El Nino, a periodic warming in sea surface temperatures across the central and east-central equatorial Pacific Ocean, is known to have effects on weather across the planet, some of them in surprising places far from the ocean.
This year's unusually powerful El Nino, for example, has changed weather patterns around the Great Lakes, and the result is a startling reduction in their ice cover compared to 2015 and 2016, according to data compiled by National Oceanic and Atmospheric Administation scientists.
NOAA's Great Lakes Environmental Research Laboratory reports that as of Feb. 3, only 5.7 percent of the lakes' surface is covered by ice, making them virtually ice-free. That's a huge decline from 2015, when about 50 percent of the surface was frozen, and an even bigger drop from 2014, when nearly 72 percent was solid.
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Accuweather explains that in the previous two winters, early intrusions of Arctic air, combined with persistent below-normal temperatures, made for conditions in which the ice developed and expanded across a large portion of the lakes' surface. This winter, however, the weather was much milder in November and December, with temperatures near or above normal across the region.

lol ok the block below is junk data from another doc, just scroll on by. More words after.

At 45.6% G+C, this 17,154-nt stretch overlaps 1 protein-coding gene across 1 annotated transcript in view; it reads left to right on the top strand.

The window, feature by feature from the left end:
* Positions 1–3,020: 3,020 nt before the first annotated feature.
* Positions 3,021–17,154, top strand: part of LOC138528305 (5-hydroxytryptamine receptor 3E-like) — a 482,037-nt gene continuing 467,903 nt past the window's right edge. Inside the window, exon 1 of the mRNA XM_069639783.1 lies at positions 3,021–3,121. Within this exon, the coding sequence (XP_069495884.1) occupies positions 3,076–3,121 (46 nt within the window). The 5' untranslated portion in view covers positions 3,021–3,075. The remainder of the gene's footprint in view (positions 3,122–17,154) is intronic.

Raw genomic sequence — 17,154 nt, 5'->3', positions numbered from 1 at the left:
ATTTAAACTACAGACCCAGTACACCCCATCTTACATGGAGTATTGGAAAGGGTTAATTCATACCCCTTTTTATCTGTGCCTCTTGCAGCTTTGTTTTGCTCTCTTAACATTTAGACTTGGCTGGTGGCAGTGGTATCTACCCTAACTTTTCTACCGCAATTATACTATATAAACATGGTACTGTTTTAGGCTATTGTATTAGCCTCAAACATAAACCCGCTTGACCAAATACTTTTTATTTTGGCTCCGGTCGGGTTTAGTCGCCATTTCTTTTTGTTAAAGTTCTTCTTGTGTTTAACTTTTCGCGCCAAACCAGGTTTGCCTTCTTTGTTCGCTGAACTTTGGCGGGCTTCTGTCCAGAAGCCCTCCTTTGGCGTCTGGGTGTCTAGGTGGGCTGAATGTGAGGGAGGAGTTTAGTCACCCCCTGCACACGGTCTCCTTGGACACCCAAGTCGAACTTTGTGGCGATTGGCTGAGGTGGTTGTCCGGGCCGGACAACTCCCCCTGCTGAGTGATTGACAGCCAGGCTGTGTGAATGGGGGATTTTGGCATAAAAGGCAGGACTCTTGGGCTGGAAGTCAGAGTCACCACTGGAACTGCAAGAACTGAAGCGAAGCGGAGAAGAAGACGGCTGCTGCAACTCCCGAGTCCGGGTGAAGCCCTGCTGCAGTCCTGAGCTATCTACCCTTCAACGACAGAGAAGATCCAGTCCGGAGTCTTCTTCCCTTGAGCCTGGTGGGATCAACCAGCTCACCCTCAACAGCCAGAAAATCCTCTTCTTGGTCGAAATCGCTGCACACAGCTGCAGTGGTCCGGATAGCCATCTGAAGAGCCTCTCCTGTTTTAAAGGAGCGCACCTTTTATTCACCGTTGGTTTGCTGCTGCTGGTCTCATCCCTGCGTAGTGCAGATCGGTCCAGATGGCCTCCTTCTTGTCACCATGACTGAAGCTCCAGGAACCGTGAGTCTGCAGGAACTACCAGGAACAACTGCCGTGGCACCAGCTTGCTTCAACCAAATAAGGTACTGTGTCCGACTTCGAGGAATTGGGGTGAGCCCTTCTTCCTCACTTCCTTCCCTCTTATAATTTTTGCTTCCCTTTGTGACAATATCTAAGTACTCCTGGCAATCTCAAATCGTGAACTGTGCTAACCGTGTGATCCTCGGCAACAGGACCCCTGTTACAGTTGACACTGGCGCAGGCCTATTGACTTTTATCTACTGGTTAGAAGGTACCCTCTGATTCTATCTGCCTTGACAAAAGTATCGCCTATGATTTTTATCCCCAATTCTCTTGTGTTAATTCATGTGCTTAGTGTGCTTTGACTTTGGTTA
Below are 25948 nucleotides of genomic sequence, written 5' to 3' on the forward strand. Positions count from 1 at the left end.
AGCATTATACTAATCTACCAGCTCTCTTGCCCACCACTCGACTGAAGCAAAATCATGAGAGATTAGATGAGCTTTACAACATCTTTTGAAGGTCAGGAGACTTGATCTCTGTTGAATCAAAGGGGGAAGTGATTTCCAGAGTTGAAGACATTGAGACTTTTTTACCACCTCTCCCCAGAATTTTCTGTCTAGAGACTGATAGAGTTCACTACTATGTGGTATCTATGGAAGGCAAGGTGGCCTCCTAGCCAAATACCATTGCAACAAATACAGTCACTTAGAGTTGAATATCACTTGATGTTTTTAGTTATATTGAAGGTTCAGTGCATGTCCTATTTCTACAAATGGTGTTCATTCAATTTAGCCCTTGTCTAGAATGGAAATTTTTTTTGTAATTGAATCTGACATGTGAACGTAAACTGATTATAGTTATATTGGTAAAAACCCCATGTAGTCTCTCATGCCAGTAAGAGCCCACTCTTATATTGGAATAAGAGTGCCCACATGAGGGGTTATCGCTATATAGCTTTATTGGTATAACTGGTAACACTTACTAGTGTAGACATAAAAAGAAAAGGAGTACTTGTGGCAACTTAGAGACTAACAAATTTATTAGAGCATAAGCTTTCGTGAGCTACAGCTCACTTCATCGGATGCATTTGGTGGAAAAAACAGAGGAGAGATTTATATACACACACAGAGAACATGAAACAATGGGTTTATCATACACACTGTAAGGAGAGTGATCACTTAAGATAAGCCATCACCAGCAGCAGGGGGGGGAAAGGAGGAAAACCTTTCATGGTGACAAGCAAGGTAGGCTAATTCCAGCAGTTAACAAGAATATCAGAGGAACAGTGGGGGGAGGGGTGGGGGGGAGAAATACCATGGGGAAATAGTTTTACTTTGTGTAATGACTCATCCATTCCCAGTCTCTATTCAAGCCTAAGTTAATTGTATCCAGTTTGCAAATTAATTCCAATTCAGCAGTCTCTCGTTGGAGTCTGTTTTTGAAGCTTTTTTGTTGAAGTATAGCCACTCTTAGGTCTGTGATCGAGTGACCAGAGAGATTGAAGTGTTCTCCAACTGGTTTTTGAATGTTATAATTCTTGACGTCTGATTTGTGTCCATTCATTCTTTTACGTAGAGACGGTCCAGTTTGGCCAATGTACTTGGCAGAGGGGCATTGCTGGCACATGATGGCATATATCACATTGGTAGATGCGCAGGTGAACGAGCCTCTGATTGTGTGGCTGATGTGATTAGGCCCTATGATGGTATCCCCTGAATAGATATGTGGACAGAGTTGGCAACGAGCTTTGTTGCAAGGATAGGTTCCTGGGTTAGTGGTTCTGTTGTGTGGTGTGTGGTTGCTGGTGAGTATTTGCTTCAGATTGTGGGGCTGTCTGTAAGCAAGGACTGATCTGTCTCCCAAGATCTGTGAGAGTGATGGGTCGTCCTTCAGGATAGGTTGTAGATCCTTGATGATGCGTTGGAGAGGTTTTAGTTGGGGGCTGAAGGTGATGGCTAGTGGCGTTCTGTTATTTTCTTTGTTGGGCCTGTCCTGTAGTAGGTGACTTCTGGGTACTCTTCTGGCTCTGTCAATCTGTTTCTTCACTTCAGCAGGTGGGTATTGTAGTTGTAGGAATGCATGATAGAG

As a result, even after the weather got colder in January, it didn't drop enough to cause a rapid accumulation of lake ice, according to Accuweather meteorologist Todd Miner.
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El Nino's effect on the lakes has been documented ever since measurements of lake ice were first systematically gathered back in the early 1970s, according to MLive.com chief meteorologist Mark Torregrossa. The two strongest El Nino patterns in that period, 1982-83 and 1997-98, had only 18.1 percent and 11.5 percent peak ice cover respectively. But this winter looks to be even more sparse, ice-wise.
One particularly effect of the dearth of ice: We're unlikely to be running any pictures this year of hardy local adventurers hiking and camping overnight on frozen Lake Erie.